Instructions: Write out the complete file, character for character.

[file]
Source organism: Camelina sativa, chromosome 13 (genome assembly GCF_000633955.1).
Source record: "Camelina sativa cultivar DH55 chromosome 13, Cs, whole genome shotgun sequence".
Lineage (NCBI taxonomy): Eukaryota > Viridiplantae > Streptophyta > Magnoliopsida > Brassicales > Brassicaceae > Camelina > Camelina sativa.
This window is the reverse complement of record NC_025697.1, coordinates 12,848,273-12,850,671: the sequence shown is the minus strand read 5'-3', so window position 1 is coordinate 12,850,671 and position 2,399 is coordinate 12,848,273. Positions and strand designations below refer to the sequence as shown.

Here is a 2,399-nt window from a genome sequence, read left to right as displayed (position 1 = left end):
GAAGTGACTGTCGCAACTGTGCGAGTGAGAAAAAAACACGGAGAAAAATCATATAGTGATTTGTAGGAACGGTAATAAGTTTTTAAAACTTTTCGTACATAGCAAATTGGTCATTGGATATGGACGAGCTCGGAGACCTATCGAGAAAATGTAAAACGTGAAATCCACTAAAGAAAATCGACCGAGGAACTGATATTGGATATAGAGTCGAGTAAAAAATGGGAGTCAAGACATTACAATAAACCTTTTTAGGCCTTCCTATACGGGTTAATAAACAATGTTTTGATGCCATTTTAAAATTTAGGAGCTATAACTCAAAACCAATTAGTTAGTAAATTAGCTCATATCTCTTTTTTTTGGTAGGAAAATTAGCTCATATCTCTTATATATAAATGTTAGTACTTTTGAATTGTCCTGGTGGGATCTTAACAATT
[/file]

Source organism: Camelina sativa, chromosome 13 (genome assembly GCF_000633955.1).
Source record: "Camelina sativa cultivar DH55 chromosome 13, Cs, whole genome shotgun sequence".
Lineage (NCBI taxonomy): Eukaryota > Viridiplantae > Streptophyta > Magnoliopsida > Brassicales > Brassicaceae > Camelina > Camelina sativa.
This window is the reverse complement of record NC_025697.1, coordinates 12,848,273-12,850,671: the sequence shown is the minus strand read 5'-3', so window position 1 is coordinate 12,850,671 and position 2,399 is coordinate 12,848,273. Positions and strand designations below refer to the sequence as shown.

Here is a 2,399-nt window from a genome sequence, read left to right as displayed (position 1 = left end):
GAAGTGACTGTCGCAACTGTGCGAGTGAGAAAAAAACACGGAGAAAAATCATATAGTGATTTGTAGGAACGGTAATAAGTTTTTAAAACTTTTCGTACATAGCAAATTGGTCATTGGATATGGACGAGCTCGGAGACCTATCGAGAAAATGTAAAACGTGAAATCCACTAAAGAAAATCGACCGAGGAACTGATATTGGATATAGAGTCGAGTAAAAAATGGGAGTCAAGACATTACAATAAACCTTTTTAGGCCTTCCTATACGGGTTAATAAACAATGTTTTGATGCCATTTTAAAATTTAGGAGCTATAACTCAAAACCAATTAGTTAGTAAATTAGCTCATATCTCTTTTTTTTGGTAGGAAAATTAGCTCATATCTCTTATATATAAATGTTAGTACTTTTGAATTGTCCTGGTGGGATCTTAACAATT